Then I started working with Professor Susan Roth, a renowned trauma specialist. She became my academic mentor and confidante, and a core part of my growth at Duke. My saving grace was that I became a graduate scholar-in-residence, living alongside and developing a cohort of undergraduates in a residential community focused on community engagement. I also became the advisor to the organization for Latinx students called “Mi Gente” (“My People”), and we created spaces that had not previously existed for students like us. And I also got very involved in what was happening locally in Durham, doing community-based action research. Basically, I learned how to create a community in graduate school, and doing so enabled me to thrive there and earn my M.A. and Ph.D.
About a year after I completed my Ph.D., which was about 17 years ago, my life was shaped by a traumatic loss. I lost my husband. I married young, and my husband tragically committed suicide almost three years into our marriage. He was my best friend, and he had a bright future ahead of him. Losing him was one of the most formative experiences of my life.
I was working as a trauma therapist and learning about urban mental health systems. I was working mostly with women and youth suffering great pain due to serious mental health issues. I loved the work and felt I was making a difference in the lives of people who are often forgotten and not seen as whole people. And then, suddenly, my husband was gone because of his own pain. I was devastated. With everything I was facing, I was unable to work, so I took a leave of absence to deal with my grief.
Around this time, one of my former patients who struggled with significant psychological disorders and had been in and out of treatment sought me out for help. She didn’t have anywhere to go, and I went out of my way to help her. But it backfired when I decided I wasn’t in a position to help her after all and that I needed to focus on getting through my grief. She ended up making claims against me. Unfortunately, this is the risk that many therapists and practitioners face when working with trauma patients or individuals challenged by serious psychological disorders. I fought the claims for a while, but I didn’t have the resources, social capital, or the wherewithal to keep going. I was in my 20s, and I had just tragically lost my husband, so I decided to take steps to end the legal action so that I could focus on taking care of myself and moving on with my life. It was a very difficult decision, but it’s the kind of decision that young people face daily when they feel they have no options, no resources, and no outside support.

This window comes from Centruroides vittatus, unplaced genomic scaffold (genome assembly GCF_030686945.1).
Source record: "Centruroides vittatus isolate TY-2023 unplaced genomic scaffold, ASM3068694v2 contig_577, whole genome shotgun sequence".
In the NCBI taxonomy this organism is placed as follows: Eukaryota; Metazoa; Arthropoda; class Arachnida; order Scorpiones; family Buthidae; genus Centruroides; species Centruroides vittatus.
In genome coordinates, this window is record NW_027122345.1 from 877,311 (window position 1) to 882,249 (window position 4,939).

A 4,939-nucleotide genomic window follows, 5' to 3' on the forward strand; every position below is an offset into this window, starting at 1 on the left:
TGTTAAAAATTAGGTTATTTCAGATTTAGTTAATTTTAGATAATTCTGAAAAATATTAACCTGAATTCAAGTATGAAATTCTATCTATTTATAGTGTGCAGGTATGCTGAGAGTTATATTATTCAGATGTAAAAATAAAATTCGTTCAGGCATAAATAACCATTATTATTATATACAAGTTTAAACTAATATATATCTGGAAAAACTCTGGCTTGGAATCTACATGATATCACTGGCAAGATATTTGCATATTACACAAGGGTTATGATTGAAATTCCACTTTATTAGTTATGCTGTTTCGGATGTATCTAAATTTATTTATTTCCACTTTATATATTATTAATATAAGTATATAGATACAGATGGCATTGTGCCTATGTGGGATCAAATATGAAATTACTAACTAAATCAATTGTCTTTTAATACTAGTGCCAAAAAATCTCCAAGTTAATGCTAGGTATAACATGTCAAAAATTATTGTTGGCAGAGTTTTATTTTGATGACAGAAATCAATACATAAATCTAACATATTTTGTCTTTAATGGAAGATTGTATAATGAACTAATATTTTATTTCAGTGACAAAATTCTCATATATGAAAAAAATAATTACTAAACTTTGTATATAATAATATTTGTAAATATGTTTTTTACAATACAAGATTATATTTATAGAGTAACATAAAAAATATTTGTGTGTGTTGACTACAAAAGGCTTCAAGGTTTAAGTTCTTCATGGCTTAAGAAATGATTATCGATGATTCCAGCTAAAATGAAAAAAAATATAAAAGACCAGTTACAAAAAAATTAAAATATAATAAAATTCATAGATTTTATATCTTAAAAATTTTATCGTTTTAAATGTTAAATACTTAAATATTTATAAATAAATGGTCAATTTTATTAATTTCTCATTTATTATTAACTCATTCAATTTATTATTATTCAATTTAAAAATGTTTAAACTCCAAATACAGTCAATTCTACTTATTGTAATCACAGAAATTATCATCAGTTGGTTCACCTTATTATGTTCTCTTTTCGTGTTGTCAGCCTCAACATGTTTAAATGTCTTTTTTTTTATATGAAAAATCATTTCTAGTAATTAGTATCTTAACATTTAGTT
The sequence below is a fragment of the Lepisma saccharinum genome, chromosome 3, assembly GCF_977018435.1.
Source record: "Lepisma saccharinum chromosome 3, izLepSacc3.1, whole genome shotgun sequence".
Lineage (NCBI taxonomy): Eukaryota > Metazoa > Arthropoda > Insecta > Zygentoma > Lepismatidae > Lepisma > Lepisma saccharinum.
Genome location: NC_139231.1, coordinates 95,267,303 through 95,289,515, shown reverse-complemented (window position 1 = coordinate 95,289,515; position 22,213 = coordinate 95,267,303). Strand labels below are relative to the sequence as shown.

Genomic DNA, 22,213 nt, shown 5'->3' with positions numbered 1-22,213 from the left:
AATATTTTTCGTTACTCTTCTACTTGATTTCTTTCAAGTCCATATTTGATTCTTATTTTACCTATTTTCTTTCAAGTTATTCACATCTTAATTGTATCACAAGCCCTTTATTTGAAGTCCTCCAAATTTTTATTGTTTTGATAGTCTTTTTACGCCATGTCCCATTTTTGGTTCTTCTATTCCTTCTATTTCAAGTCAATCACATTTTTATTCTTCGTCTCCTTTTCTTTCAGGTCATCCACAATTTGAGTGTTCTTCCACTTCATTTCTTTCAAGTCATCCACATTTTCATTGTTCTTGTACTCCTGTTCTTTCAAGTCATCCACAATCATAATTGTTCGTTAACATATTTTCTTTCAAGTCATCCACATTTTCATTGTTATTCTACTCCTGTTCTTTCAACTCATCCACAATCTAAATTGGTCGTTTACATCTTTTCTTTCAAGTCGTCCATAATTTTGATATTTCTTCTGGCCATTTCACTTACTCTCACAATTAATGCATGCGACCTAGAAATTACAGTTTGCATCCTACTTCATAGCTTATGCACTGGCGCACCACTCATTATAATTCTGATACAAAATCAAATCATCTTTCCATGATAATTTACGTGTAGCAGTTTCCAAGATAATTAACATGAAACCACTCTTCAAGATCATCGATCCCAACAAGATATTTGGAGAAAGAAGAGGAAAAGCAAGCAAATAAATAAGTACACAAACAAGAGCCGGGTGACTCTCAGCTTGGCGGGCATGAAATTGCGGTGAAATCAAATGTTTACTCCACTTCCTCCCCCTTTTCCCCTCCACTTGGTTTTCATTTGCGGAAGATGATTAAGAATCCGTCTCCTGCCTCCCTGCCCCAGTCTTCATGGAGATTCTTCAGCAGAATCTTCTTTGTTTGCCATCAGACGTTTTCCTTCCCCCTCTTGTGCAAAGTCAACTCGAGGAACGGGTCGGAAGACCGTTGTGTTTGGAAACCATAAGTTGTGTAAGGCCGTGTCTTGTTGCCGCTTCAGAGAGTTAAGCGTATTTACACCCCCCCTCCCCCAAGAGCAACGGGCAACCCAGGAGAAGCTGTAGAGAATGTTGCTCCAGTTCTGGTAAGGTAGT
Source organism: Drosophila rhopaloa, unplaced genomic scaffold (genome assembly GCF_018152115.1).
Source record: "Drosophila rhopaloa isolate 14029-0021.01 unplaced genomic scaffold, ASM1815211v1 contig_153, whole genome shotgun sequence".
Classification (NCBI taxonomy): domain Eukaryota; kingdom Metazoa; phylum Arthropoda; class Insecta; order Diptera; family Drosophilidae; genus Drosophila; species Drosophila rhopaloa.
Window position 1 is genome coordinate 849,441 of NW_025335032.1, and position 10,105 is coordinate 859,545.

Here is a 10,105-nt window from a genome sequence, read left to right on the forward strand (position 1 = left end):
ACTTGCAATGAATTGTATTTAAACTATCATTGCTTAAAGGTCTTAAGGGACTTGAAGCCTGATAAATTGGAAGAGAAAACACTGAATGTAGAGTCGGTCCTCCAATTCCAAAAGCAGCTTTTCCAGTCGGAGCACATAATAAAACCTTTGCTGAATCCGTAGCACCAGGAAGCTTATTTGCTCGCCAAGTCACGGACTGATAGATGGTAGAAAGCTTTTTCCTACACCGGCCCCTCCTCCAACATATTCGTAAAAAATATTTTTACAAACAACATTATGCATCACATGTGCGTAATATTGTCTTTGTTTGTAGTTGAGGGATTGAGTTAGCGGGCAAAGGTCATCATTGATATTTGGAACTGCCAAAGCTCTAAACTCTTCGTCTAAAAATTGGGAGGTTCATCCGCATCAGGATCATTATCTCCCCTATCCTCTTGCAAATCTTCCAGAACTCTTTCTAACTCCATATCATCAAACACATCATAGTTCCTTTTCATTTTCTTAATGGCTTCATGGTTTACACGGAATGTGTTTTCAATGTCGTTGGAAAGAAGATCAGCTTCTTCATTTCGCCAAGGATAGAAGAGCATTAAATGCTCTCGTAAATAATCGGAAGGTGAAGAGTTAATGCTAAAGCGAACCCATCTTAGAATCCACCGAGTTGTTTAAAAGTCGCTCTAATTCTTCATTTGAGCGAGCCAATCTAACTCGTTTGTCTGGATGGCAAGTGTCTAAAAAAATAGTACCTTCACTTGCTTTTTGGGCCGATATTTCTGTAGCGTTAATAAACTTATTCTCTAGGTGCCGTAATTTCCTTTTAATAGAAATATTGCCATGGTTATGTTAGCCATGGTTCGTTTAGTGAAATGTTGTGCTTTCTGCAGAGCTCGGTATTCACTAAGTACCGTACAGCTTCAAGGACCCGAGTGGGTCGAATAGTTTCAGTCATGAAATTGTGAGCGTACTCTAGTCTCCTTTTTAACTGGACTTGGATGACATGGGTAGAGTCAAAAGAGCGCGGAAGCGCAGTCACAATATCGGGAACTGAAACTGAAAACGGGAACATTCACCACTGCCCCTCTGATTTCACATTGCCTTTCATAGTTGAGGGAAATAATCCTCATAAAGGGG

That experience was very painful for me but also formative. It could have been an overwhelming setback. It certainly was one of the darkest periods of my life. But, over time, it actually helped sharpen my sense of humanity and empathy, and my desire to help people during vulnerable moments in their lives. When I work with students going through hardships, difficult decisions, losses, or trauma, I have a personal lens that is informed by my own humanity and the amazing ability that human beings have to push forward, grow, and transcend their most painful moments in life.
Because of this difficult period, starting with my isolation in graduate school, the loss of my husband, and the painful moment in my first job as a therapist, I learned to aspire to what I call “authentic leadership,” in which we use not only our strengths and achievements but also our flaws, setbacks, and mistakes to improve the lives of others.
Authentic leadership is what I have aspired to throughout my personal and professional journey—to lean in, even in the face of difficulty, and collaborate with my colleagues and students to do difficult but rewarding work in higher education, guided by a strong vision and the courage to push forward. That is what I hope to bring to Ithaca College.
In addition to authenticity in your approach to leadership, what else would you want to share about your leadership method and values?
To do the complicated things required in higher education today, we need a lot of courage. And courage, for me, does not mean the absence of fear. It means leading with integrity, humanity, and empathy, and being a full person.
In fact, one of the major reasons that I started the BOLD Women's Leadership Network is because I wanted to develop an intergenerational network that encourages talented college women to be authentic, be courageous, and have vision as they negotiate spaces inside and outside higher education as their true selves. I wanted to create a network where young women from all walks of life could thrive as they lean in to difficult conversations across identities and encourage one another to be engaged citizens in the world. These things are just deeply important to me.